Exhibit / June 28, 2017
Prior to the Airline Deregulation Act of 1978, the fares, routes, schedules, and establishment of commercial airliners were controlled by the federal Civil Aeronautics Board (CAB). While regulation meant smaller profits for the airliners, it also meant guaranteed profits: the result amounted to a monopoly that was “too big to fail.” The supposed “golden age” of air travel, as depicted in the commercial above, was actually the result of so many half-empty planes in the sky. Fares were prohibitively expensive (the average round-trip domestic flight in 1979 was $575), and the major airlines fought tooth and nail for their business traveler and well-to-do customer base. Since the CAB didn’t allow discounted fares, the one-upmanship centered around amenities, including the addition of piano bars, wine tastings, steak and champagne dinners, and free booze at the coach “Pub in the Sky” seen here.
“Electronic PubPong” is an interesting piece of the pitch. Continental installed the machines—they appear to be modified versions of Atari’s Pong cocktail table—around 1975, the year the first Pong home console was released through Sears, so it’s likely the first video game to be featured as in-flight entertainment. The inclusion of “the best of the old-time serials,” “newsreels of yesterday,” and “animated cartoons” is curious, considering the airline had been showing feature films and even double features of “Hollywood’s greatest” for some time.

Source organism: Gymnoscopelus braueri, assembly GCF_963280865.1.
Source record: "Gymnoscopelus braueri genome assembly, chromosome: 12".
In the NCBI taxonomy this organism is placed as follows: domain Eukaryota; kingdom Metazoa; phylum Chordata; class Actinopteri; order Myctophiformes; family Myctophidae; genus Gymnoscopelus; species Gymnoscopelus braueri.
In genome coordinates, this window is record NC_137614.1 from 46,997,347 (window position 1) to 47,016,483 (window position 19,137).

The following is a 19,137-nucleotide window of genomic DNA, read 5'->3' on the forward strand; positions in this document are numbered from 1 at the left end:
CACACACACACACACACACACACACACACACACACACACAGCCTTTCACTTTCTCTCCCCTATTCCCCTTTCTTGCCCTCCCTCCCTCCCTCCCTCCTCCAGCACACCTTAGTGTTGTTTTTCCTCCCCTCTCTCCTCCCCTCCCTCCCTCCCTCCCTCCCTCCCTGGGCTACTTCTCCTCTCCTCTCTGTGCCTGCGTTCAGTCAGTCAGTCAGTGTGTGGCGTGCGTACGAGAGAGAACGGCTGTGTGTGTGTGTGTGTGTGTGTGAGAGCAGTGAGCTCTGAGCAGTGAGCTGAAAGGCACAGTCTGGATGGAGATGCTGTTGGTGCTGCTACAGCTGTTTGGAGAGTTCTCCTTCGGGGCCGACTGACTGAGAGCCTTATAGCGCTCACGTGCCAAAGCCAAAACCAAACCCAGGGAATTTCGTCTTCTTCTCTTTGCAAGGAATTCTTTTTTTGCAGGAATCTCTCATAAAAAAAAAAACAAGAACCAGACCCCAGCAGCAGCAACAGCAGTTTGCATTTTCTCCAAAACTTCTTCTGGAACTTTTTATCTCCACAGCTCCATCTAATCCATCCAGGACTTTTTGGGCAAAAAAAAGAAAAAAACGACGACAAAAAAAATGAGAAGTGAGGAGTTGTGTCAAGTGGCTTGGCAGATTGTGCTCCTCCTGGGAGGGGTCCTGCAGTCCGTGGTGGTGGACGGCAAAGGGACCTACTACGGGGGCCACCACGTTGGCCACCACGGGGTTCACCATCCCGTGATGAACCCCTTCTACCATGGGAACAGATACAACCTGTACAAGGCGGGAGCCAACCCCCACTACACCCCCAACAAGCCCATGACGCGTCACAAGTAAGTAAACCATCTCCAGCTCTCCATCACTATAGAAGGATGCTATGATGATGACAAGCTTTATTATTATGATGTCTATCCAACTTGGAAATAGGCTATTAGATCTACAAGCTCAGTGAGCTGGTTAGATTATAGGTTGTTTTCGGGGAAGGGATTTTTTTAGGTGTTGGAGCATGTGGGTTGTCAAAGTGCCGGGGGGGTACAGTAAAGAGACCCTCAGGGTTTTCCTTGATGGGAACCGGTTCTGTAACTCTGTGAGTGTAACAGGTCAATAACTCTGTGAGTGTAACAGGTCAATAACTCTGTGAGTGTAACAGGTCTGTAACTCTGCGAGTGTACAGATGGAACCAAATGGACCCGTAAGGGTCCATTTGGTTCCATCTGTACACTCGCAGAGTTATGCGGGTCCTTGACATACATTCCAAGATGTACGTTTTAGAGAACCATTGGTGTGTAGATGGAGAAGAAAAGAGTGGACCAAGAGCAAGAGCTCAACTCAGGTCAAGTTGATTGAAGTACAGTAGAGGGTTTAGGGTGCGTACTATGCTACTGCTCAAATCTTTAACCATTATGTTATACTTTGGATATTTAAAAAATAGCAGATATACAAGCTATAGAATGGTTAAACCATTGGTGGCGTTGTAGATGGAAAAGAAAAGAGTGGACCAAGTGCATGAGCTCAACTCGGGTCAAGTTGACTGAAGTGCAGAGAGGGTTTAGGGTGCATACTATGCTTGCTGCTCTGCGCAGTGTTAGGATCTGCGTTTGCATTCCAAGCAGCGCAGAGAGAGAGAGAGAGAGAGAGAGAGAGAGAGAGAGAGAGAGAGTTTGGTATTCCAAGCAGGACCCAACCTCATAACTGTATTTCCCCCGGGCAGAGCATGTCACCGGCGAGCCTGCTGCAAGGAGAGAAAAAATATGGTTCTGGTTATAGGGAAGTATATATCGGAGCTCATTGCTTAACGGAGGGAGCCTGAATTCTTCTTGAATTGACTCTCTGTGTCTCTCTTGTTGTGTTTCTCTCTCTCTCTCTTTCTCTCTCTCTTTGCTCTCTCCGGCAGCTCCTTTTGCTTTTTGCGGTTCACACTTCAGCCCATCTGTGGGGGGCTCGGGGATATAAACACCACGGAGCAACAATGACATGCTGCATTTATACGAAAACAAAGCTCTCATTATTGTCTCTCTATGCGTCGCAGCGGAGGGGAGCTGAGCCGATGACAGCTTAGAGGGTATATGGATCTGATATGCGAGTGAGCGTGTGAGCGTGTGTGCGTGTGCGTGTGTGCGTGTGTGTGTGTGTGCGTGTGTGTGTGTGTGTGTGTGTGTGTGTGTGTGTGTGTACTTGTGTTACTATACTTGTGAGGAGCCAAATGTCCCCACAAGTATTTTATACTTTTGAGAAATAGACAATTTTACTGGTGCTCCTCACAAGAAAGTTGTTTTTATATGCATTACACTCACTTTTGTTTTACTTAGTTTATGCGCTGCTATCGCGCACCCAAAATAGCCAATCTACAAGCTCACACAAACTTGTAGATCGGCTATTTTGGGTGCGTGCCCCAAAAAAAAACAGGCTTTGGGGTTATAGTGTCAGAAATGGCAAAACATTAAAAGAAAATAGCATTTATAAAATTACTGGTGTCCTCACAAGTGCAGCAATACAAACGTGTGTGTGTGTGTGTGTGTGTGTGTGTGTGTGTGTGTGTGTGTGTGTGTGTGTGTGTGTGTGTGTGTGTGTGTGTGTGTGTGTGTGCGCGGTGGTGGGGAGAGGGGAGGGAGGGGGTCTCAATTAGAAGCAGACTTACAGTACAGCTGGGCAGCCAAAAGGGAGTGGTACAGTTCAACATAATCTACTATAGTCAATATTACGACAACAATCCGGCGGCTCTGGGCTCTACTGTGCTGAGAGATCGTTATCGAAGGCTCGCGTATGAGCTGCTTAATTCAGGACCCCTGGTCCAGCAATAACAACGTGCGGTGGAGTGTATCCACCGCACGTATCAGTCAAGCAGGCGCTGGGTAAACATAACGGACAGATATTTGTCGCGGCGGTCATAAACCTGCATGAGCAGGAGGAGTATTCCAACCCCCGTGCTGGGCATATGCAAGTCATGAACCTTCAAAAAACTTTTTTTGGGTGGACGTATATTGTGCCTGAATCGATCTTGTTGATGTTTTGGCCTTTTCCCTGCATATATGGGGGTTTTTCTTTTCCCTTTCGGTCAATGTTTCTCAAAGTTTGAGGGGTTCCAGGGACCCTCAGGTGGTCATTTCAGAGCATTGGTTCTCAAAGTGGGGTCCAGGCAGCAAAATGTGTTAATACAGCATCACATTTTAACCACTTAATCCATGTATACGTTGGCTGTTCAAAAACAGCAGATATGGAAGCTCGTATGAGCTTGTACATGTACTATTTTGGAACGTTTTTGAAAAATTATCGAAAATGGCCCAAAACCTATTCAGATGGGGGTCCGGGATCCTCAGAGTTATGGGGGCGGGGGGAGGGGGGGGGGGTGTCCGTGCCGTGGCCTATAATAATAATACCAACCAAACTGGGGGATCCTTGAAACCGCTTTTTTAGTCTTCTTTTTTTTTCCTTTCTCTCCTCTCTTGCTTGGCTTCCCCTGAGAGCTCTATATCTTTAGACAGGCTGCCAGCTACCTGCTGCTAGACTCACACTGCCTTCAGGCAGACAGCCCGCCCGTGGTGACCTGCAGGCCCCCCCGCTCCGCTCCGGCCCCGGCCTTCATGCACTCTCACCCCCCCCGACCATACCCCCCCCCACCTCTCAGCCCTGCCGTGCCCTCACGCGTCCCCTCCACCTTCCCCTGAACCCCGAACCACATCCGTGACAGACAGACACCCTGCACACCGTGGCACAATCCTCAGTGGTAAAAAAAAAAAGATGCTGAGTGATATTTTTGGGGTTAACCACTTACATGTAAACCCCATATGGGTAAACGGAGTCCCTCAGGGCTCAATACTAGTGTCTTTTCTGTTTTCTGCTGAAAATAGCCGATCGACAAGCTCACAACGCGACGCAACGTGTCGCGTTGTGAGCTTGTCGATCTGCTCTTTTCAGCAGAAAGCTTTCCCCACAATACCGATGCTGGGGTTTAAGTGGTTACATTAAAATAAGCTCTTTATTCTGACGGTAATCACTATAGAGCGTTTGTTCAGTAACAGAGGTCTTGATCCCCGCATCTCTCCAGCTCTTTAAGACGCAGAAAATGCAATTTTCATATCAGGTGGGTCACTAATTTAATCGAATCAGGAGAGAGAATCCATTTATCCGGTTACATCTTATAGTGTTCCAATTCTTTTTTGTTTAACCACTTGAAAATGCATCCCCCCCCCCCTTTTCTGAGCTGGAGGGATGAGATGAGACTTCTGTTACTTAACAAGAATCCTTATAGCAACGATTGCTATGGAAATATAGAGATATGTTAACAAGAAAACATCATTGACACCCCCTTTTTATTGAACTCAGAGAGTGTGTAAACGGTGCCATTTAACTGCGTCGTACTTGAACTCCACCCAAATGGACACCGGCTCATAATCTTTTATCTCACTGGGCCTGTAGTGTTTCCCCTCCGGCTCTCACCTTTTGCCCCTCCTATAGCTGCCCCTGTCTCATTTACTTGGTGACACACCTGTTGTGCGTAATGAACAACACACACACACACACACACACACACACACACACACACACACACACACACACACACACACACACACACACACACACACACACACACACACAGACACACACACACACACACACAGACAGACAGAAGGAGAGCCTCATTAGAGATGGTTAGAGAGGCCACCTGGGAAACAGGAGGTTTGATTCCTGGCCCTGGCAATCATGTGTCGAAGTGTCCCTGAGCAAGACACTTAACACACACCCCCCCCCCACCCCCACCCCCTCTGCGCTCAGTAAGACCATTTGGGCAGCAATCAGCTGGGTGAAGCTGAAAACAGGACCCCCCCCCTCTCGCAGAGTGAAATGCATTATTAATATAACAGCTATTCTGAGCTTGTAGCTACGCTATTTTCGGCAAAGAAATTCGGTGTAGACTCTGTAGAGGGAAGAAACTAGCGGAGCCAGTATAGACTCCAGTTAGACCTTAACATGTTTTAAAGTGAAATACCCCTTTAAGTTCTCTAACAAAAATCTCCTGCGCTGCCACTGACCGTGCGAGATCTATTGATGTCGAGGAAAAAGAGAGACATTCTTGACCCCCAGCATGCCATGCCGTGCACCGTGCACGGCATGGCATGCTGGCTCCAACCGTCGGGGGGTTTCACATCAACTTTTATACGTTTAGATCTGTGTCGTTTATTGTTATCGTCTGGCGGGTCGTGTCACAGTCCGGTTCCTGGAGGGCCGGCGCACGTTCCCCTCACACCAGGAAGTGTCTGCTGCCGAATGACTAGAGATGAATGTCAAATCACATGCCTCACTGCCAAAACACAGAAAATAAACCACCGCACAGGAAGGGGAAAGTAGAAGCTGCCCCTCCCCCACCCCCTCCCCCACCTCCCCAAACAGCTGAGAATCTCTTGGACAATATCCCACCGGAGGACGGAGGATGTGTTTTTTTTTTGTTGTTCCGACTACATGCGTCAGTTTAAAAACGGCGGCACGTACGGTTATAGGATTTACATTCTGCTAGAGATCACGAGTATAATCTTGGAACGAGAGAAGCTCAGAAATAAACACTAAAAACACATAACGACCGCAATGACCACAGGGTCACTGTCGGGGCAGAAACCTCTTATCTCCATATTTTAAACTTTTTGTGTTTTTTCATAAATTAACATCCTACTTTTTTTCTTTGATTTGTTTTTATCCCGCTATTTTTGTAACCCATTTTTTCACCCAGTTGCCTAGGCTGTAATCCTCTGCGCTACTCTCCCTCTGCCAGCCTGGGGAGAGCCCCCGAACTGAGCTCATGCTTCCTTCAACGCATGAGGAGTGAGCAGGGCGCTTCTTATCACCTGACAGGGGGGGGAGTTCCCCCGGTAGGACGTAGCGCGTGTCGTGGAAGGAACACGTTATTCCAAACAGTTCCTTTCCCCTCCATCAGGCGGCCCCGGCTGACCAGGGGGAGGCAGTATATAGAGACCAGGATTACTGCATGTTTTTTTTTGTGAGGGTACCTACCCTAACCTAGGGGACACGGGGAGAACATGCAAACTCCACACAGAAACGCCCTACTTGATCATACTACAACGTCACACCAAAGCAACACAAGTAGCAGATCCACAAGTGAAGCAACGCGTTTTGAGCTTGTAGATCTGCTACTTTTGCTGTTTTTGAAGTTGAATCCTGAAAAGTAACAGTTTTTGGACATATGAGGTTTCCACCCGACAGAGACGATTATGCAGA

The pitchman is Nicholas Hammond, known today primarily for playing Spider-Man in the superhero’s first live-action TV series. Buster Crabbe, who played Flash Gordon in the “old-time” serial of the same name, also makes an appearance—as a passenger watching his younger self play Flash Gordon. Crabbe is wearing the costume worn by Tom Tyler in The Adventures of Captain Marvel, another beloved serial adventure. The pop culture safari is rounded out by Dick Butkus, who flashes briefly across the in-flight screen and represents another “no cost” perk: “exclusive interviews with the superstars of sports.” Butkus was retired from football by this time, but he enjoyed a lively second career as a broadcaster, spokesman, and actor throughout the 1970s and 1980s.
Although air travel is much more affordable than it was before, the monopolistic power of the major airlines has only increased, and the absence of regulation has resulted in deplorable customer service, understaffing, purposeful overbooking, proliferating fees, and occasional episodes of physical assault. Profits, on the other hand, are sky-high.